What if you get a divorce?
Every state is a little different, says Cynthia Hounsell, president of Women's Institute for a Secure Retirement, or WISER. But don't hesitate to ask for at least half of your soon-to-be former spouse's pensions -- both old-fashioned defined benefit and 401(k)s, she advises. It is usually -- but not always -- the husband's pension that has to be split, but whoever has to give up something never likes it very much, Hounsell says.
Making the divorce agreement stick can be tricky. If you find yourself trying to claim part of a pension, don't settle for a promise -- written or oral -- Hounsell advises. You have to have a qualified domestic relations order, often referred to as a QDRO. "That's the ticket. If the employer doesn't have that, it isn't going to pay the pension out," she says.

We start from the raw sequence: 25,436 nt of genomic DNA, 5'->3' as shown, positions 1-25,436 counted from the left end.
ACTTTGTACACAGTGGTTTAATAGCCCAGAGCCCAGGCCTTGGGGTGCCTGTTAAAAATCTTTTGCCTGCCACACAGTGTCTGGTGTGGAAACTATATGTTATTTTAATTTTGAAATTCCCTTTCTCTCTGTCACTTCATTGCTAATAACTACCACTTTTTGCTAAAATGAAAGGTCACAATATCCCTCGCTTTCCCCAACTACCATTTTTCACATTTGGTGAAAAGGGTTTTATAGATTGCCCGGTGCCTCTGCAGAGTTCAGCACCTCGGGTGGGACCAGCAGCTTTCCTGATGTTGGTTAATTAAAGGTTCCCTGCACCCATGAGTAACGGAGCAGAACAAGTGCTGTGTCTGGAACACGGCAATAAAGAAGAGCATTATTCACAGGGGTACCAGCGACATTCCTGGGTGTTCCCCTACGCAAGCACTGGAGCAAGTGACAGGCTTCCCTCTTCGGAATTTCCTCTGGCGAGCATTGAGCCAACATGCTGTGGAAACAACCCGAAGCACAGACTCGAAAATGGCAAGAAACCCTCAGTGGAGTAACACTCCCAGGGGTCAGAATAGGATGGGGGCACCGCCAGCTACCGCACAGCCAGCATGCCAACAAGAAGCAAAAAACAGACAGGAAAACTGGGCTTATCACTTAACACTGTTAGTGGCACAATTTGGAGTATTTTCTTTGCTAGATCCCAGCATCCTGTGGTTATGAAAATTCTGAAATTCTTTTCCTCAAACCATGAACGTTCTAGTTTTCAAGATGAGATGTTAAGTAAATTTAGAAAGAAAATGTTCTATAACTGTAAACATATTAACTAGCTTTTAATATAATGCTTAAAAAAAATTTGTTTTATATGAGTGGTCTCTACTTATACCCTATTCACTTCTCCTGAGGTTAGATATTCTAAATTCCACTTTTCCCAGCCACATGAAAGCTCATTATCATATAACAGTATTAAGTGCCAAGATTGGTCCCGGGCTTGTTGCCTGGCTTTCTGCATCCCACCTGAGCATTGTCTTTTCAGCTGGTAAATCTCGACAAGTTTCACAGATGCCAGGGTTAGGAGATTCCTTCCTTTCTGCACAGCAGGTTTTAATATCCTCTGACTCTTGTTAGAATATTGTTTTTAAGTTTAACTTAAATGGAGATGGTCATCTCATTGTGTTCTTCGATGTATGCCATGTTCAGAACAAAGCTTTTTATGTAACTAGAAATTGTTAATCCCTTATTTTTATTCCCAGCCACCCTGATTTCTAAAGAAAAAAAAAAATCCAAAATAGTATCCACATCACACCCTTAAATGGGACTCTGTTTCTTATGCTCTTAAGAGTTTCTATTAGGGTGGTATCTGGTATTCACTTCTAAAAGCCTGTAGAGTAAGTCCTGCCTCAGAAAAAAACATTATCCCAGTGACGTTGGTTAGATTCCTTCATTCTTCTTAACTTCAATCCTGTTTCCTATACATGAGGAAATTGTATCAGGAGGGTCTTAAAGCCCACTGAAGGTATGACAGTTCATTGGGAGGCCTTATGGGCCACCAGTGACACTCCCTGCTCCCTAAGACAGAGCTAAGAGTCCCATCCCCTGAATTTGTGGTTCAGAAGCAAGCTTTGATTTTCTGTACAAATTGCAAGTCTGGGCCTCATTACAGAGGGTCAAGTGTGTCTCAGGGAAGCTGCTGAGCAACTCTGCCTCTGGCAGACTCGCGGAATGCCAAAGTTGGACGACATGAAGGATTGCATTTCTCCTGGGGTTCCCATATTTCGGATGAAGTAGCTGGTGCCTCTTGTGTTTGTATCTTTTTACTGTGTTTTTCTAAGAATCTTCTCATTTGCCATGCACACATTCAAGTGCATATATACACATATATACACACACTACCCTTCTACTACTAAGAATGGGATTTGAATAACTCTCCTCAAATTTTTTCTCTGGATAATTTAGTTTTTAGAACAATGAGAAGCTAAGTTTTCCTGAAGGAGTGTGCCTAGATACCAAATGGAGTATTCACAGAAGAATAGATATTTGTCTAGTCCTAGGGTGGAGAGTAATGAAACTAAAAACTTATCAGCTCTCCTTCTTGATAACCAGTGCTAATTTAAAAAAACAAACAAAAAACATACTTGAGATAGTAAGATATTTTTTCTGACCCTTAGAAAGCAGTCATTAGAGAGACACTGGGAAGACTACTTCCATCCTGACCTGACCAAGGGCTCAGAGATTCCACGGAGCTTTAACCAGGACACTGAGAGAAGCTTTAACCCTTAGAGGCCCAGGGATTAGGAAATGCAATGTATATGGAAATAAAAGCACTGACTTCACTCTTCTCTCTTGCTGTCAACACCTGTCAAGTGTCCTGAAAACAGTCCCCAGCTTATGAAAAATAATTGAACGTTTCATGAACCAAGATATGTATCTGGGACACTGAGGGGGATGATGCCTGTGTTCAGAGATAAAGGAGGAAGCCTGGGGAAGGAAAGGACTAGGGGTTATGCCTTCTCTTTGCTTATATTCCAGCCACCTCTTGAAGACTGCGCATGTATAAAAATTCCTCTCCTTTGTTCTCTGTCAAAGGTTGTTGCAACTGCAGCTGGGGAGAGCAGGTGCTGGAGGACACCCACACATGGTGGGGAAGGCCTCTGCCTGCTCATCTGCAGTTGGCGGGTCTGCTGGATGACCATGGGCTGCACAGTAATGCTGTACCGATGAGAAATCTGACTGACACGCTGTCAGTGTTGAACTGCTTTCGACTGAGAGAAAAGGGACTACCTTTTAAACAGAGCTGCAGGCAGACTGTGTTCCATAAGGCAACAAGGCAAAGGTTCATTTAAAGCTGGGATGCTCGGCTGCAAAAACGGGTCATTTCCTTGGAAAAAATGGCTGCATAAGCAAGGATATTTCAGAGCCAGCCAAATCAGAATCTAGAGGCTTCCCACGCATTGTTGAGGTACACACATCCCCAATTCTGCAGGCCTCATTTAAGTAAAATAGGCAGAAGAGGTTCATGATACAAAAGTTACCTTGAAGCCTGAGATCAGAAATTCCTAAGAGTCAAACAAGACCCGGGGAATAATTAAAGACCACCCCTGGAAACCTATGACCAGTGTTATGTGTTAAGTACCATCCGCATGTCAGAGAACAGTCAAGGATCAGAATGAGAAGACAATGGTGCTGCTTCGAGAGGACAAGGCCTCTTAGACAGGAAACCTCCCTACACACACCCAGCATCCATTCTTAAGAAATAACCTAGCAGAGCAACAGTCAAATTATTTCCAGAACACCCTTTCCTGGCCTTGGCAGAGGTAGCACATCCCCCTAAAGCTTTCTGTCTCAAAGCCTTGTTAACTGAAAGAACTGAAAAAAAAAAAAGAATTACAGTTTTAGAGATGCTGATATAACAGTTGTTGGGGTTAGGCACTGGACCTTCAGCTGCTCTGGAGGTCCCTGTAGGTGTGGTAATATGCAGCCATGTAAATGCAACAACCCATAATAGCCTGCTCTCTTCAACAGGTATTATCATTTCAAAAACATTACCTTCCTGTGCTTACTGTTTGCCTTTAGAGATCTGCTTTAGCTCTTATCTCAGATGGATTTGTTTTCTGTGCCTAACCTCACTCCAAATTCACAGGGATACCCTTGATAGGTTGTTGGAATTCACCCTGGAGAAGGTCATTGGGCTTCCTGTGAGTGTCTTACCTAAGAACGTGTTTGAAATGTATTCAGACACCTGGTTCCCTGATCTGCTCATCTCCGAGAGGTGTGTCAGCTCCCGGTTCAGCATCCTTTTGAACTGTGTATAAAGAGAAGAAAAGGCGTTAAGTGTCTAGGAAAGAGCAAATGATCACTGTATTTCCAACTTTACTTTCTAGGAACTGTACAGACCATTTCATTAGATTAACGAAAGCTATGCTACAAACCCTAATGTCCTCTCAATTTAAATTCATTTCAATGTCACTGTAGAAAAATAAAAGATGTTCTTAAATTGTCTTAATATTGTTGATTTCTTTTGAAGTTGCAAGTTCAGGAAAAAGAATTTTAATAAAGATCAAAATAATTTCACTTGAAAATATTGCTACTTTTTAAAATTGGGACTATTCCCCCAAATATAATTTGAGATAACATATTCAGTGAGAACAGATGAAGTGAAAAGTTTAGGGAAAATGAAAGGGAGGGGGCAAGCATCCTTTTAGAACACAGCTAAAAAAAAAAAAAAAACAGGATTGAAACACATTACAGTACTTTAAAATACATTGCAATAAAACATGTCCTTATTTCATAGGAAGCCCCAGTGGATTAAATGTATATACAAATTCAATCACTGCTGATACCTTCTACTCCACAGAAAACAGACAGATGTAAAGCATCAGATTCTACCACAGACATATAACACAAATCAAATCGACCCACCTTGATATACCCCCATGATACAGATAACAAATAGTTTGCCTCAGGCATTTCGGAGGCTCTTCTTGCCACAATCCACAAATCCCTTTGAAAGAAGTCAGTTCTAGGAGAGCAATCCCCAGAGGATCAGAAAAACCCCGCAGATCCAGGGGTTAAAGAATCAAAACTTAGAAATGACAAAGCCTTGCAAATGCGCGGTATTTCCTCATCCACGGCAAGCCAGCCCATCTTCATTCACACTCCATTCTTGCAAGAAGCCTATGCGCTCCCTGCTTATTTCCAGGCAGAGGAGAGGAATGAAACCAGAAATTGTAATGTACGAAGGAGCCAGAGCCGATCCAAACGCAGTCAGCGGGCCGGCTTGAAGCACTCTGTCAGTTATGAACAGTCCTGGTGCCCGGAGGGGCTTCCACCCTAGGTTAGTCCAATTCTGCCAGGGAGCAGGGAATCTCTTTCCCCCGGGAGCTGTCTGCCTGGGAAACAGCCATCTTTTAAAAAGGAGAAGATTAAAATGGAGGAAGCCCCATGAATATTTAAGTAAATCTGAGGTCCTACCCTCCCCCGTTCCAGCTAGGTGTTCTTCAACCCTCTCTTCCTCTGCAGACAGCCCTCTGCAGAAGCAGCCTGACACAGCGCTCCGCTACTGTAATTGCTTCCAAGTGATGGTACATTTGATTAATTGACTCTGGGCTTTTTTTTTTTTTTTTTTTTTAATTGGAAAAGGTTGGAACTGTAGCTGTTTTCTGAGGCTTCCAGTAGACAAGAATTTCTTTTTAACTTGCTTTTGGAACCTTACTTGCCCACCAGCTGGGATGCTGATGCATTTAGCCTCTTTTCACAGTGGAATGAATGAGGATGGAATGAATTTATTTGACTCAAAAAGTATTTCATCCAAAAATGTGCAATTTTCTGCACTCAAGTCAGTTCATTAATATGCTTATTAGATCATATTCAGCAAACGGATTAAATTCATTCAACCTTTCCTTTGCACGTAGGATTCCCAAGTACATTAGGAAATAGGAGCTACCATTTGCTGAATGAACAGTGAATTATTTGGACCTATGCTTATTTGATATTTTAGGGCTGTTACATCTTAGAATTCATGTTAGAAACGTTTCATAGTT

A surprising number of people whose divorce settlements call for a pension to be split don't actually walk away with a QDRO, and when the time comes, they can't claim what they were given. So make sure your attorney is on top of this. "A lot of lawyers aren't," Hounsell says. "If they are family lawyers and not pension lawyers, sometimes they just don't get it."